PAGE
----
“Since retail CBDC is the central bank’s direct liability, it is thought that it can give users access to safe money for payments and settlement.” Wholesale CBDC can change financial transaction settlement systems, improving efficiency and security. Given their respective potentials, it may be worthwhile to introduce both CBDC-W and CBDC-R, “According to RBI’s concept note.
Varieties of CBDC
A “token-based” or “account-based” structure is possible for CBDC.
Based on tokens, CBDC
Like banknotes, a token-based CBDC is a bearer instrument; therefore, whoever has the tokens at any given time is presumed to be the owner.
In contrast, an account-based system would need to keep track of all CBDC holders’ transactions and balances and establish the legal owners of any monetary amounts.
The individual receiving a token will confirm that his ownership of the ticket is legitimate in a CBDC based on receipts. In contrast, according to the RBI press release, an intermediary confirms the identity of an account holder in a CBDC based on accounts. Token-based CBDCs are recommended for CBDC-R because they are more similar to actual cash, while account-based CBDCs could be considered for CBDC-W when comparing the qualities of both types of CBDCs.
What Distinctions Exist Between Cryptocurrency and Digital Currency?
Decentralized financial systems, such as cryptocurrencies. Since they were created, cryptocurrencies have avoided the well-established, regulated intermediation and control mechanisms crucial to preserving the integrity and stability of the economic and financial ecosystem.
The spread of cryptocurrency assets “may pose major dangers connected to money laundering and financing terrorism,” according to a news statement from the RBI. The continued usage of crypto assets may also pose a danger to the goals of monetary policy since it could result in the development of a parallel economy, which would likely weaken the transmission of monetary policy and the stability of the domestic currency. Additionally, it will harm efforts to enforce foreign currency laws, particularly those aimed at preventing the abuse of capital flow controls.
“Additionally, the creation of CBDC may offer the general public a risk-free virtual currency that will enable them to transact in lawful ways without the dangers associated with private virtual money.” Therefore, in addition to shielding the general public from the exceptional level of volatility that some of these virtual digital assets face, it might also satisfy the demand for safe digital currency. Another primary reason for implementing CBDC is to protect the ordinary person’s trust in the Indian Rupee in light of the rise of crypto assets, “the regulator added.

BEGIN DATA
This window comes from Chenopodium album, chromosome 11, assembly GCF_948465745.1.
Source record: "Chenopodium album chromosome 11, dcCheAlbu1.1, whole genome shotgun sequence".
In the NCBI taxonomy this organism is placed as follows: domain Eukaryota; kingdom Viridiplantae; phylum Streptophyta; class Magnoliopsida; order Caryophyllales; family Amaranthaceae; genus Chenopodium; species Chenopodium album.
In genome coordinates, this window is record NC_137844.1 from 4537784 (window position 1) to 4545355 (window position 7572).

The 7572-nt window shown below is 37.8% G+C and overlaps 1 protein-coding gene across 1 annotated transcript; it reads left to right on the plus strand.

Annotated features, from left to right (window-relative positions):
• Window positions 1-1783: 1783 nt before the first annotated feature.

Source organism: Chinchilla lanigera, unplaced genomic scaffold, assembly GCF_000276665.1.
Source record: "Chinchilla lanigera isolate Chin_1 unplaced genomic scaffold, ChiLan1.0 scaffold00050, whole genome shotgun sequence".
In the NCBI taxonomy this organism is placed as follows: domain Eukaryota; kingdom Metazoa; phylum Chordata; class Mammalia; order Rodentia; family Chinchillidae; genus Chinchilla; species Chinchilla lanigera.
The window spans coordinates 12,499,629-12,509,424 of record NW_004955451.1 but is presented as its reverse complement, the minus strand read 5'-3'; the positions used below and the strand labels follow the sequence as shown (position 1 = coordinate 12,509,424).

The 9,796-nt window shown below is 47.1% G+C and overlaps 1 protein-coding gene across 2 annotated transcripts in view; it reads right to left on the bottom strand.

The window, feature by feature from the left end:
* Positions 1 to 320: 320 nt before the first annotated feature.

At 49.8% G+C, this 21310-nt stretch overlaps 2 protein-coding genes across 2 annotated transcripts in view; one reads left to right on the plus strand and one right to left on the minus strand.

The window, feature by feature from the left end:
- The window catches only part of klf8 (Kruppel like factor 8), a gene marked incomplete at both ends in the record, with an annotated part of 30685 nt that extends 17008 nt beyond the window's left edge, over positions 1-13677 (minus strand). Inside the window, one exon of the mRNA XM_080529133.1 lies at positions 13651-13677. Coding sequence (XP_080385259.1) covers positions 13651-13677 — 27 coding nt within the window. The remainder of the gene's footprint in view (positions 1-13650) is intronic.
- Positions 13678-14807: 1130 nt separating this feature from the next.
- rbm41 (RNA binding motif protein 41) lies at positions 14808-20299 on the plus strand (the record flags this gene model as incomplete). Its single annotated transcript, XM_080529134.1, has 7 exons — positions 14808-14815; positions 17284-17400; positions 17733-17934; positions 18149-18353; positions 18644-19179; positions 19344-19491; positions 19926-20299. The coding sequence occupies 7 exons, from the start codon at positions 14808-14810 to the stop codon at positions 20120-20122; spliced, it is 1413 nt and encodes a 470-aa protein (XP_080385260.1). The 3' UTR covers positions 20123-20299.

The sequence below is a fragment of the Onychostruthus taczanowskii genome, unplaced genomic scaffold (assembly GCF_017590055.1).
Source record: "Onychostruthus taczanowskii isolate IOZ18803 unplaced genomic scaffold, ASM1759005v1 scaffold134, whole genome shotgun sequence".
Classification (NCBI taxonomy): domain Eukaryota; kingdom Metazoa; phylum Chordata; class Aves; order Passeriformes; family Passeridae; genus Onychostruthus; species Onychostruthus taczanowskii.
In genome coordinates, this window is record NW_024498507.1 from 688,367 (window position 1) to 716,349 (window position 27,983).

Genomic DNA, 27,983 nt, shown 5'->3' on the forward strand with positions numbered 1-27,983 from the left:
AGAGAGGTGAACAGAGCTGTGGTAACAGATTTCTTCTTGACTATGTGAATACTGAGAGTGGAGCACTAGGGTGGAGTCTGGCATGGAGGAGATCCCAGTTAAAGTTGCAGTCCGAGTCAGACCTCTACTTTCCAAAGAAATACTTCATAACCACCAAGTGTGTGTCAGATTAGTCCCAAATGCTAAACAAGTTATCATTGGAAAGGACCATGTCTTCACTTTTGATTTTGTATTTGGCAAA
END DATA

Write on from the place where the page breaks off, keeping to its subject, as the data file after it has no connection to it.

According to the RBI, the central bank should provide its citizens with a risk-free central bank digital currency that would provide customers with the same experience as exchanging money in digital form while avoiding any hazards associated with private cryptocurrencies. CBDCs will guarantee consumer protection while delivering the advantages of virtual currencies to the general public by avoiding the detrimental social and economic repercussions of private virtual money.
Instagram Outage: A World Without Instagram?
One evening when I returned from a long evening stroll, the Instagram world had toppled; it was almost like mayhem. Carefully viewing stories of my friends who have alternate accounts, a few of my favorited poetry pages, and other small business accounts from where I usually shop – all were blaring the same horn! A massive Instagram outage had caused a furor over accounts losing followers within seconds, some of the accounts being suspended. Honestly, it felt like a crisis, especially with the tectonic shifts in Twitter only from a few days ago.
The Instagram outage was confirmed via tweets, but the nature of the outage seemed absurd. In my history of using the platform, I haven’t come across an outage this bizarre, but it made me backtrack a few steps and think through an interesting theory I read several years ago. Donna Haraway’s Cyborg Feminism emerged from an essay she wrote in 1985 titled “A Cyborg Manifesto”. Our imagination may fuse to understand the word “cyborg” as being part-human, part-machine or even something right out of the Frankenstein novel’s monster. But it is none of that, and it is a simple idea with complex implications, just like this time’s Instagram outage.
Haraway’s essay calls upon feminists to use technology for social progress, moving away from the traditional and essentialist perceptions of gender in everyday life. Before that, one is to define the term “cyborg”, as mentioned by Haraway. Owing to our increasing involvement with technologies, each individual has merged with the machines becoming a cyborg (a phrase that combines “organism” and “cybernetic”). The term cyborg is also a metaphor for political activity and conflict. In an interview with Wired magazine, Haraway clarified that being a cyborg does not always include having silicon chips implanted under the skin or having mechanical pieces attached to one’s body. Instead, it implies that the human body has developed traits that it would not have been able to do on its own, such as extending life. Even maintaining physical fitness is more technological, with workout equipment, various nutritional supplements, and apparel and footwear explicitly made for athletic activity.